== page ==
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Hi, this is Keith Davidson at Albertson & Davidson.  And in this video, I want to discuss step-parents.  And I don’t mean to disparage step-parents, there’s a lot of very good step-parent and step-child relationships out there.  But, there’s also some

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This is Stewart Albertson with Albertson and Davidson, and I want to talk to you about an issue that we do see from time to time called advances on inheritance. Advances on inheritance are essentially a loan that mom or dad

We spend a good deal of time discussing the shortcomings of individual Trustees.  But there are a few tips that beneficiaries should know to try to make a Trust administration go a little smoother.

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1. Patience is a Virtue.  It takes time to properly administer a Trust estate.  Assets have to be gathered together,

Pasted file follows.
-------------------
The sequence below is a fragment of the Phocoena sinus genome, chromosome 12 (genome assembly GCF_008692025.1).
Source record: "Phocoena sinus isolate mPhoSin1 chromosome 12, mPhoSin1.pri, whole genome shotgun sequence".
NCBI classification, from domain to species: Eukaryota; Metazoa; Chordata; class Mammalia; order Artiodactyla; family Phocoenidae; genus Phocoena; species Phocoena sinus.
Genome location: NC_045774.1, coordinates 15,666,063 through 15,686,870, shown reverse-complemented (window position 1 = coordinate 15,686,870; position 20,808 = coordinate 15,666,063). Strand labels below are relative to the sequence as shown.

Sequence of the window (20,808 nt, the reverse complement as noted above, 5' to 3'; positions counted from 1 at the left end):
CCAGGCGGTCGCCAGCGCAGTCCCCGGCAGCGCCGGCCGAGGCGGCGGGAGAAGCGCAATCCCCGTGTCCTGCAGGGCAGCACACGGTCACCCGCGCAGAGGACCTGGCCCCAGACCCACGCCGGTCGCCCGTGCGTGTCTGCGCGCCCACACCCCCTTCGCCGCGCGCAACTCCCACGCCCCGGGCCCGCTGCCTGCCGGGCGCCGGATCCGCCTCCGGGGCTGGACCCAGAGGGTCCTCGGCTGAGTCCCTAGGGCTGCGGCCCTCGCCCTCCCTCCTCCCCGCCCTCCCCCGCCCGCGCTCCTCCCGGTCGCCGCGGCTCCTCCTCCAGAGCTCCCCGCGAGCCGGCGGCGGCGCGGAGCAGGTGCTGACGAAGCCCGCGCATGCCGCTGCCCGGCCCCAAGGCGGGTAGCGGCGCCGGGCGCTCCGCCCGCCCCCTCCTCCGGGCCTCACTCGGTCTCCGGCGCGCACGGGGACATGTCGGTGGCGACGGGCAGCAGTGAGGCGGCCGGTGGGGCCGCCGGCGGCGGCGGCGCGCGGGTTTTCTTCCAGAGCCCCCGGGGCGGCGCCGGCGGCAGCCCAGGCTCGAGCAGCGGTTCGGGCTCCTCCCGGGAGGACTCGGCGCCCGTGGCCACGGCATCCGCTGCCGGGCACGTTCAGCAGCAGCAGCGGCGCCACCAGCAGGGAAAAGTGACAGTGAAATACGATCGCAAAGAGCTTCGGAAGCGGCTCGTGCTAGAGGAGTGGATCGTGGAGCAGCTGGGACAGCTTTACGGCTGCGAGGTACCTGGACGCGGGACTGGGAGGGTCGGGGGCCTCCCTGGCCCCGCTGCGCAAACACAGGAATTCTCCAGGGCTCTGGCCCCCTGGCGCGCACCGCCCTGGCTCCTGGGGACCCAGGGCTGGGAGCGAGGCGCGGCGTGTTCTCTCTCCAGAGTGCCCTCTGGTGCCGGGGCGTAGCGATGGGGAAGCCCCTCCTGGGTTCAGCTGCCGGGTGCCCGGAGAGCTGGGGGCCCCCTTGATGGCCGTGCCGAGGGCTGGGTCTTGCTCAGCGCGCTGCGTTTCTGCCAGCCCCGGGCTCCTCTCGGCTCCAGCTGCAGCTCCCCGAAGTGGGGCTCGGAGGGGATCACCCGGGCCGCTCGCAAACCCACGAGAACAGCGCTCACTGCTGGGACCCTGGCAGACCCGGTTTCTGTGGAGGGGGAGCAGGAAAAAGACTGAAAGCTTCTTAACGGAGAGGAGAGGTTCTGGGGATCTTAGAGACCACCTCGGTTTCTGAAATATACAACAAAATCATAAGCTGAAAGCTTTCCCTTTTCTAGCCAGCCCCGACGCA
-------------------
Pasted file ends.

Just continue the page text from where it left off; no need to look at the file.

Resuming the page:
I get calls every week from California Trust, Last Will, and Estate beneficiaries complaining that they can’t get their brother or sister, who is the Trustee and Executor of their parents’ estate plan, to provide copies of the parents’ estate plan after the parents have died.

I usually suggest the following. First, send a letter

An interesting case, Diaz v. Bukey, was decided on May 10, 2011 by California’s Second Appellate District pertaining to the issue of whether a mandatory arbitration clause in a trust applies to a trust beneficiary. Justice Steven Z. Perren, writing for a unanimous Court, held that the beneficiary of a trust who did

I receive several phone calls each week from upset Trust beneficiaries asking if their brother or sister, who is the Trustee of their parents’ Trust, is required to provide copies of the Trust to the beneficiary after both parents have died. The answer is—yes—Trustees are required under California law to provide copies of their parents’